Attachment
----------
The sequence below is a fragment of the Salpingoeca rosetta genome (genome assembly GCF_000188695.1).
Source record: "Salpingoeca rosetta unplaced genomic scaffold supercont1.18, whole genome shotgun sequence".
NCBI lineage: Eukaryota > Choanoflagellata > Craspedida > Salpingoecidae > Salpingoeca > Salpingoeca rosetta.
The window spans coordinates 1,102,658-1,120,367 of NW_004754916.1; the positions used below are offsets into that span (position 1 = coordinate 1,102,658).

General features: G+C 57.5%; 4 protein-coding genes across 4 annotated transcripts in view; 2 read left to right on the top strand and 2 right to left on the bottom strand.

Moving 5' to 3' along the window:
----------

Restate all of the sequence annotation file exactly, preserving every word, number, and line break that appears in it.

The sequence below is a fragment of the Salpingoeca rosetta genome (genome assembly GCF_000188695.1).
Source record: "Salpingoeca rosetta unplaced genomic scaffold supercont1.18, whole genome shotgun sequence".
NCBI lineage: Eukaryota > Choanoflagellata > Craspedida > Salpingoecidae > Salpingoeca > Salpingoeca rosetta.
The window spans coordinates 1,102,658-1,120,367 of NW_004754916.1; the positions used below are offsets into that span (position 1 = coordinate 1,102,658).

General features: G+C 57.5%; 4 protein-coding genes across 4 annotated transcripts in view; 2 read left to right on the top strand and 2 right to left on the bottom strand.

Moving 5' to 3' along the window: